Seems like we all agree that the ideal of self-validation is much harder for our little one's to achieve when constant praise is offered. Logically it is all pretty clear for me...It is just that even though I parent in a conscious way, I still find myself praising at times (maybe when I am more tired and less focused) and I guess this comes from my own childhood experience, something maybe the next generation of mothers do not have to deal with???
    Reflecting on this some more, I guess I need to work more on my inner critic and maybe on giving myself a break...some more sleep might help too! But like I said, this really deserves more thought so I will get back to it sometime soon and I look forward to reading your post too Mon.

  6. Of course there are worse things than praise, but I think what you are getting at is the extreme behavior management of directing a child through consistent positive or negative response. I've witnessed that in several situations, and it is something to be concerned about. However...most of us are just somewhere in the middle. I think it's most important to be natural. Sometimes I am very excited about something my child - or another - has done, and the "wow, you did its" just come out. Sometimes he does something that he is proud of/uncertain of, and I don't respond, but quietly let him experience it. That's life. I praise my husband ("I'm so proud to be with someone who....")....it's all in how it's done, right?

  7. I think it is very unfortunate for anyone to feel guilty for praising their child. It is sad that people are so inflexible in their dogmas that they would disapprove of someone who differed. I think that in doing what feels right, you are doing the best for your child. But I know how hard it is not to compare yourself to others!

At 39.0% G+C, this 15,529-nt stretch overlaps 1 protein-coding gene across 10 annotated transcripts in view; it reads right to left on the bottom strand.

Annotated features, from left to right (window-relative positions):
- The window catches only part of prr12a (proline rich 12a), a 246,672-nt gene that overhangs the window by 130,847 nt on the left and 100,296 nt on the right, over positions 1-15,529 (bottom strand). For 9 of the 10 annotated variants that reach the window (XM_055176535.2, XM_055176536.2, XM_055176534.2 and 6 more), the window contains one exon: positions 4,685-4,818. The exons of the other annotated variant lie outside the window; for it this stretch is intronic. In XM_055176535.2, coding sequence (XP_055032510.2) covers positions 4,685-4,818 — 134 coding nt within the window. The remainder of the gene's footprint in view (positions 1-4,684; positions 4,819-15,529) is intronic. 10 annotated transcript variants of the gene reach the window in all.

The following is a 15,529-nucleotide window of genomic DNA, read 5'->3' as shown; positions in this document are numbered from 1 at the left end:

8. A thought just occurred to me: How damaging is praise if we never use the opposite end--put-downs? If we never use negativity to make them feel bad about doing things we don't like, then I think using praise won't be as damaging.

    Kicking the habit of praise is difficult. I find it easier to use some sort of replacement response, and get used to using the replacement response. In your case, I would have either smiled really big or laughed, sharing the child's joy, or I might say, "You stacked the blocks!"

    By the way, I see a lot of mindful parents who use praise and I think no less of them. You're still cool!

  9. As an early years teacher I was trained to use praise for a number of reasons...
    just a few are:
    *to create a culture of harmony in the group
    *to give a clear message about what is and what is not appropriate behaviour towards one another
    *to build children's healthy self concept and self esteem.
    My work is now in creative arts therapy and I am so often companioning clients who have little or no self esteem. As human beings we are intersubjective. We learn about ourselves through our experiences with eachother. If in childhood, that doesn't include a healthy dose of "You're positively amazing at building, darling!", for example, then I feel personally as a parent that I am not doing my job.
    Just my thoughts. It feels right to me to build a healthy self concept in children. Even as adults, I ask, who doesn't react harmoniously and therefore beaming with health after a compliment from someone near and dear??